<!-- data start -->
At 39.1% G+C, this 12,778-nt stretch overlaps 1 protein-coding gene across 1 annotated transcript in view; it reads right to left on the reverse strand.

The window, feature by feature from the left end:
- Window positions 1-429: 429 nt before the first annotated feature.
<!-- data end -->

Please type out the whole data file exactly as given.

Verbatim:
At 39.1% G+C, this 12,778-nt stretch overlaps 1 protein-coding gene across 1 annotated transcript in view; it reads right to left on the reverse strand.

The window, feature by feature from the left end:
- Window positions 1-429: 429 nt before the first annotated feature.